Campaigns - boycott to minute's silence
Since forming, as a proactive collection of Hillsborough families, survivors and supporters in Feb 1998, the Campaign has struggled to bring Hillsborough and the continued lack of justice back into the public domain on many occassions.
Many people are aware that all clubs now observe a minutes silence on 15th April following the group's letter campaign. In this section you can read on this and other successes the group has acheived, as well as ongoing activites.
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The Hillsborough Justice Campaign
PO Box 1089
178 Walton Breck Road
Tel / fax : 0151 2605262
On Tuesday 13th October 1998, Carol Gustaherson, the chairperson of Merseyside Police Authority, announces that Norman Bettison is to become the new Chief Constable of Merseyside. The following day, Hillsborough families and survivors are outraged, after it is revealed that Norman Bettison served on a special police propaganda team following the Hillsborough Disaster. Bettison was named in the House of Commons as being a member of this special unit.
The Hillsborough Justice Campaign's first major campaign was against the instatement of ex South Yorks Police Officer Bettison as Chief Constable of Merseyside. Bettison was heavily involved in the cover up of the disaster. We presented 15,000 signitures petitioning the Police Authority Appointments Committee, whom we also picketed.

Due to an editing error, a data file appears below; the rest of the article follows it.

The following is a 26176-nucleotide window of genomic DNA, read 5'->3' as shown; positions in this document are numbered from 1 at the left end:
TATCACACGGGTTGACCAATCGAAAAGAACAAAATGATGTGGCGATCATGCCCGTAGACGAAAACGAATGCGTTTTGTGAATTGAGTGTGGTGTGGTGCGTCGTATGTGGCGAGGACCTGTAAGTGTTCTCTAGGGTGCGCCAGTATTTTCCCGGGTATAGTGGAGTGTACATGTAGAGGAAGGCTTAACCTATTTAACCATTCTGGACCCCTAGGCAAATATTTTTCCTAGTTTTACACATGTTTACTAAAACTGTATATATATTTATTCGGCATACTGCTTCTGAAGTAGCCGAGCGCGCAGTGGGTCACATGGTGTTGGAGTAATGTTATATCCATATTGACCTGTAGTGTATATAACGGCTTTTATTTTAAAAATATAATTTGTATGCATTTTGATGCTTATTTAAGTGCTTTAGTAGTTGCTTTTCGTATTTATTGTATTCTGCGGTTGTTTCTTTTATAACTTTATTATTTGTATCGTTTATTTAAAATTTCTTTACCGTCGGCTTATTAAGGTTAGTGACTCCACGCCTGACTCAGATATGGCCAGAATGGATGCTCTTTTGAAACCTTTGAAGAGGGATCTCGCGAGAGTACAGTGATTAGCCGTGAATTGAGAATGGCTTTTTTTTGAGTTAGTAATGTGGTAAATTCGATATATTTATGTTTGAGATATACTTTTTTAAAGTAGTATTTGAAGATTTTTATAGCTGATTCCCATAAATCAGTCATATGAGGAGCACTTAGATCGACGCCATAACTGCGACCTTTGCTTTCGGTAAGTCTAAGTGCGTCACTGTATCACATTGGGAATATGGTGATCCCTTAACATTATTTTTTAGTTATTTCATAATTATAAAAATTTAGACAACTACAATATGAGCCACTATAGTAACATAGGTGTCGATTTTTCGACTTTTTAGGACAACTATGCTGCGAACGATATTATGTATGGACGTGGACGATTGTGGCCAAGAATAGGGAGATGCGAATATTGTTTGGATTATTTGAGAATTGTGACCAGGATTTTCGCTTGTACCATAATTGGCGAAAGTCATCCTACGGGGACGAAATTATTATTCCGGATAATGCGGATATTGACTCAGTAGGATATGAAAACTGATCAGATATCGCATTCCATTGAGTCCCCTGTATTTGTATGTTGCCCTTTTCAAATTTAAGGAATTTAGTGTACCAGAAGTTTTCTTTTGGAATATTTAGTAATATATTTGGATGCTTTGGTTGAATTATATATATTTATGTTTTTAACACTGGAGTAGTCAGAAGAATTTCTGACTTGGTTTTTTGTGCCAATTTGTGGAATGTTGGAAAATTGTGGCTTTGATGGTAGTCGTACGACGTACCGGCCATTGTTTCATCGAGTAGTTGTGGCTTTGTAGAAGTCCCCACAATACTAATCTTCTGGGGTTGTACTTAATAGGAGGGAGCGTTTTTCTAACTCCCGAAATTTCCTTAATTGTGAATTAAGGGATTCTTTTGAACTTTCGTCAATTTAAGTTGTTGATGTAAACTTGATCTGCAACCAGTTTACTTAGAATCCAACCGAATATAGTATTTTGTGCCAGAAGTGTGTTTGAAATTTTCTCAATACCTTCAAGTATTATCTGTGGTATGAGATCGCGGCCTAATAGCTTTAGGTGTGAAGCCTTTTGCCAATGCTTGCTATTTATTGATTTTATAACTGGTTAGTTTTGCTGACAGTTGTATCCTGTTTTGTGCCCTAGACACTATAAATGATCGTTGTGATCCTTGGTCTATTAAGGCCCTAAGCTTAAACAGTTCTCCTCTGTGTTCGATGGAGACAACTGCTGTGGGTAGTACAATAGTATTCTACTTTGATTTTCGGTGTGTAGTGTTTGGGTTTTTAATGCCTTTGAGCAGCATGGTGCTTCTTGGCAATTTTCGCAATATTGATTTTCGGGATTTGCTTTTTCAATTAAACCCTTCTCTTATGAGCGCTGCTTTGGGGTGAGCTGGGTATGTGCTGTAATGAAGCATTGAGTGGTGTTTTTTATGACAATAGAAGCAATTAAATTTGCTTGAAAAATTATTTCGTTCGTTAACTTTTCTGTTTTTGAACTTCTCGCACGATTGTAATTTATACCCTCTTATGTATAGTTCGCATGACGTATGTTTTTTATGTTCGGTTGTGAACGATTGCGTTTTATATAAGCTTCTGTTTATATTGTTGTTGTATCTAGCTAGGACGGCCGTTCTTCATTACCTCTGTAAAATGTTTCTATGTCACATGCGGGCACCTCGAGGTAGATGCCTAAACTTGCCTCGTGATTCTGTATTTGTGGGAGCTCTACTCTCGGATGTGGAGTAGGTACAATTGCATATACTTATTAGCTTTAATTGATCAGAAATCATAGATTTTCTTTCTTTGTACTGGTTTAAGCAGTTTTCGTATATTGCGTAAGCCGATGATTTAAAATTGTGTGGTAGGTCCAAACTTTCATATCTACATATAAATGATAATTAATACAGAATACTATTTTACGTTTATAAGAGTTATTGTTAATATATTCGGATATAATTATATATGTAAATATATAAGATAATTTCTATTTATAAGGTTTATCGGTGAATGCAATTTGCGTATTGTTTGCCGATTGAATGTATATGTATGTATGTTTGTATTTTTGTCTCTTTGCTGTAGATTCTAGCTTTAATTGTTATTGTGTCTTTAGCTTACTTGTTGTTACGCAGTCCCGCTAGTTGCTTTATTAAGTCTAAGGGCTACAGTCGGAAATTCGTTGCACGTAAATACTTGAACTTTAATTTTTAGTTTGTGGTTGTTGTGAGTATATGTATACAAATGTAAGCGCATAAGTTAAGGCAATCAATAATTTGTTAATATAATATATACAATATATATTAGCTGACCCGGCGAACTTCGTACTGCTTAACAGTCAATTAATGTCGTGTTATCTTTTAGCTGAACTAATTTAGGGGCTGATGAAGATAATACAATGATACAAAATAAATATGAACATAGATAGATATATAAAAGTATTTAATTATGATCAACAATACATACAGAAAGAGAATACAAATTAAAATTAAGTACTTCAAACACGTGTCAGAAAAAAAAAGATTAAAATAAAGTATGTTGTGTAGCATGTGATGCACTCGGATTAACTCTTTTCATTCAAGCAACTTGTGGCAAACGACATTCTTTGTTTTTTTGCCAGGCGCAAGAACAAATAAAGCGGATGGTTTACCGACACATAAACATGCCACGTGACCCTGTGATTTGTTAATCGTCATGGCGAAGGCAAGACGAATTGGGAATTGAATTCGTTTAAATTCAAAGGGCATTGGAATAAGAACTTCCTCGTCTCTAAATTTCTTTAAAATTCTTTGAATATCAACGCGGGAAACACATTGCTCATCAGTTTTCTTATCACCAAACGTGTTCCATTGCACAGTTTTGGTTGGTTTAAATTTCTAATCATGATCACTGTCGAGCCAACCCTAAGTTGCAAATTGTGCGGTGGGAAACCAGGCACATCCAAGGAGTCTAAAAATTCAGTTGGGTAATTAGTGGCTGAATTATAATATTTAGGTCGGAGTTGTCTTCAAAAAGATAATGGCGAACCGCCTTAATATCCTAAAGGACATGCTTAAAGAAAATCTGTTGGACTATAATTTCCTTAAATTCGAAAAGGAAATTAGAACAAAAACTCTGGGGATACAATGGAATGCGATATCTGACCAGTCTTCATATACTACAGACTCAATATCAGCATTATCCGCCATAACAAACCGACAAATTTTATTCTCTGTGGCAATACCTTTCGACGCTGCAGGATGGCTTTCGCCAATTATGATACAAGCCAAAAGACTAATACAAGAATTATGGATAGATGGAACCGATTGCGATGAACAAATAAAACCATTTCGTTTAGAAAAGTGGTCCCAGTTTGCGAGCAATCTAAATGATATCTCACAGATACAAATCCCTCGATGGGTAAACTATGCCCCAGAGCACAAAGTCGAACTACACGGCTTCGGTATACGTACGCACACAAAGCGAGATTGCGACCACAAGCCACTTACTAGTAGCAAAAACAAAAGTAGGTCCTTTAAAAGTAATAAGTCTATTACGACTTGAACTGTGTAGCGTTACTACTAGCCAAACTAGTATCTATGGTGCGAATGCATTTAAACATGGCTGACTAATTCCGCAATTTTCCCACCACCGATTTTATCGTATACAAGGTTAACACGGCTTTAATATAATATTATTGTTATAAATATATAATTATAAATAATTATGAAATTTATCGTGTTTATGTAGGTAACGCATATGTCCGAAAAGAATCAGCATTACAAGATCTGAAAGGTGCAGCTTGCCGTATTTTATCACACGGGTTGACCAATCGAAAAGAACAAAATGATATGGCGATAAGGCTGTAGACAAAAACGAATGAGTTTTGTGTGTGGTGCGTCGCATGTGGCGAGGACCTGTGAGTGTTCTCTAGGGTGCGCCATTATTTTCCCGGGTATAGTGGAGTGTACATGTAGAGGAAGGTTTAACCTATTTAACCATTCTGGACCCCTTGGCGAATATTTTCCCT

Bettison's involvement at Hillsborough began as he sat in the West Stand and watched the disaster unfold. Whether Bettison was a paying spectator is not known for sure, but other top ranking South Yorkshire officers, were there enjoying the free hospitality of the match sponsors, with the option of free alcohol. Ironically, it was Liverpool fans who were blamed for having not paid for tickets and drinking too much alcohol.
Bettison's career before Hillsborough is interesting. He joined the police force at the tender age of 16, taking up a position with Sheffield and Rotherham Constabulary in 1972. By 1981 he was selected to enter the Accelerated Promotion Programme, promoted to Sergeant and sponsored to attend Oxford University where he studied and passed a first degree in Psychology and Philosophy.
By 1989, Bettison was Chief Superintendent, a definite 'rising star' in the police 'service' and attending Mallom Business School in Sheffield for a Masters Business administration. His career up to the point of 15th April 1989 had been wide and varied and as he sat in the West Stand, he was a witness to the disaster and not long after, he went back 'on duty' making his way to a nearby station to offer his 'help.'
Very soon after the disaster, Bettison's talents were called upon by his colleagues in the force. Bettison was one of a unit of 9 high ranking police officers whose task was to deflect the blame away from South Yorkshire Police. This unit oversaw a lot of vital evidence, and they were no doubt fully aware of the stories 'leaking' to the media by anonymous South Yorkshire Police sources.